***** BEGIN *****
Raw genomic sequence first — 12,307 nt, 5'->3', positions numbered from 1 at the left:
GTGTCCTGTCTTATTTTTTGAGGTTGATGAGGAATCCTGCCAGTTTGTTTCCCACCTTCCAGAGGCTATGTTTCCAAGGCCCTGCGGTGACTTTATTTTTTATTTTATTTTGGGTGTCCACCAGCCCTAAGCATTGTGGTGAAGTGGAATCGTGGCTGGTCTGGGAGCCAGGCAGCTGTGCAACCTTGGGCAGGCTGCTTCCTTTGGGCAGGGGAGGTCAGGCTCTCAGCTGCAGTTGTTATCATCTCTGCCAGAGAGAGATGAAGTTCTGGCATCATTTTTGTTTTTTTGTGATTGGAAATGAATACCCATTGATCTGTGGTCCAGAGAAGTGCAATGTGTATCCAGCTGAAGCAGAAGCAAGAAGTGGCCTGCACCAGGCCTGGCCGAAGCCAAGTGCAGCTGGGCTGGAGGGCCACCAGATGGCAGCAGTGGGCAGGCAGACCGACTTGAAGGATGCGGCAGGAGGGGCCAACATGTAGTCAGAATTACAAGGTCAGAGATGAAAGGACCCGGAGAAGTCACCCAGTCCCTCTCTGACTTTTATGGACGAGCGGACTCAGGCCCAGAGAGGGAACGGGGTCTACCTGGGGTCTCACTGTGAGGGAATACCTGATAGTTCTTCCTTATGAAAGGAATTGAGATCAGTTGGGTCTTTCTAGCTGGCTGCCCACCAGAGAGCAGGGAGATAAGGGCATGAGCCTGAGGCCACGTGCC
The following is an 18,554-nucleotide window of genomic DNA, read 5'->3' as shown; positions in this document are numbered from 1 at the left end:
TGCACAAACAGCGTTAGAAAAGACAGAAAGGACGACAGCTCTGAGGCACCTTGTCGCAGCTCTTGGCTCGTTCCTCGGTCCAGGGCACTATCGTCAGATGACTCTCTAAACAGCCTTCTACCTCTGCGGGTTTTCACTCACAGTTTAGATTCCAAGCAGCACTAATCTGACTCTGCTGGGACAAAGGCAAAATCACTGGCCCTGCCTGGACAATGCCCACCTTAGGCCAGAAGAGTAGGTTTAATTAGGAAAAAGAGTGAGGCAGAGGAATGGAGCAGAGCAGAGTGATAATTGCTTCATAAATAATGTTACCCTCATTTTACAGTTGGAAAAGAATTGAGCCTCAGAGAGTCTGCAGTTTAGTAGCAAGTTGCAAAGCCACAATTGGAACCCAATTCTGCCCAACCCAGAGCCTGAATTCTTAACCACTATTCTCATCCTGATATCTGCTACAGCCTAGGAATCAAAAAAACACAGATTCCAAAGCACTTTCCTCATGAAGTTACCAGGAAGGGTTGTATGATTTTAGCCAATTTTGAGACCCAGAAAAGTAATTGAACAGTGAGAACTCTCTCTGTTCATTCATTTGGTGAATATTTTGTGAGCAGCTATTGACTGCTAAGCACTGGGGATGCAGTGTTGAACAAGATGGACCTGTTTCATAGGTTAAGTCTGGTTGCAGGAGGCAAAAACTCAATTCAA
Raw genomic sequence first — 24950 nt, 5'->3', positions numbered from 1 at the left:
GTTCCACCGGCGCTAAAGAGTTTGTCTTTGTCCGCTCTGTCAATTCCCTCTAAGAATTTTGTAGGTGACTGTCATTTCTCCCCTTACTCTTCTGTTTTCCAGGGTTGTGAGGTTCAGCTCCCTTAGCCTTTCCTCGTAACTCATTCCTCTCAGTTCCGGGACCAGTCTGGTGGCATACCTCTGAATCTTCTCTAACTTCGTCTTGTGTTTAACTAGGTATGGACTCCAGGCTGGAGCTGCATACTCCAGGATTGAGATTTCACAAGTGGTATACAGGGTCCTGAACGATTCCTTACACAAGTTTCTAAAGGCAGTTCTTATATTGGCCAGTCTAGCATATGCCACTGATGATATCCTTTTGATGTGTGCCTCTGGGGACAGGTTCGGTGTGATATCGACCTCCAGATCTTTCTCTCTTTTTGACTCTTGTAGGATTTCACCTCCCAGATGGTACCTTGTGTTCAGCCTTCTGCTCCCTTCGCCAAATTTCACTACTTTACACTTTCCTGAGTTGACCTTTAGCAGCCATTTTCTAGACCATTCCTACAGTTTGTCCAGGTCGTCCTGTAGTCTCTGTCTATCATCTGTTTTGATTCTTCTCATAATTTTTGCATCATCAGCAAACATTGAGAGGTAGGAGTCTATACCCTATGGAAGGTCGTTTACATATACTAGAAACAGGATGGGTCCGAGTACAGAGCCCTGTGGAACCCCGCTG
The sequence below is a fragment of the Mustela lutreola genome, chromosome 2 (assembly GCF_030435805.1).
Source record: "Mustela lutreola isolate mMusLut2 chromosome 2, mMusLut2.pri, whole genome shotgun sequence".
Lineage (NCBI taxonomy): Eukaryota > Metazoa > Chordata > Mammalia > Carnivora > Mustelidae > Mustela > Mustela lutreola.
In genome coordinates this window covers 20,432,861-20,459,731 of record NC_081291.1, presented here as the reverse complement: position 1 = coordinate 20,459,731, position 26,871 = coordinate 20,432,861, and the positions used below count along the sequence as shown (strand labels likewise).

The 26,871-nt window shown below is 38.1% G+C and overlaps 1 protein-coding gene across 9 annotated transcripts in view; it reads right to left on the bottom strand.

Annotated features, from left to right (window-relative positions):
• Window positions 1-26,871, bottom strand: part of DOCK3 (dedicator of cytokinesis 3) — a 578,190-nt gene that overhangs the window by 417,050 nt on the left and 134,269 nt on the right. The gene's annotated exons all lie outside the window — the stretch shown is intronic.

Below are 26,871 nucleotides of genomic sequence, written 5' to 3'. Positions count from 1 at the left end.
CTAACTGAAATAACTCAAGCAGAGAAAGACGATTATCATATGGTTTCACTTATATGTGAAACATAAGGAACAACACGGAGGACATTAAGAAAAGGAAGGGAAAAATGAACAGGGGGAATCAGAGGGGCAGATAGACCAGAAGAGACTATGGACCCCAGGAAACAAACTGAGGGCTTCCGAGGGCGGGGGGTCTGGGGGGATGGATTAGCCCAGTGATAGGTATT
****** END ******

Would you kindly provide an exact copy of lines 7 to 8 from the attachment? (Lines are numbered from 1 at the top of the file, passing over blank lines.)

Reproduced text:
The sequence below is a fragment of the Mustela lutreola genome, chromosome 2 (assembly GCF_030435805.1).
Source record: "Mustela lutreola isolate mMusLut2 chromosome 2, mMusLut2.pri, whole genome shotgun sequence".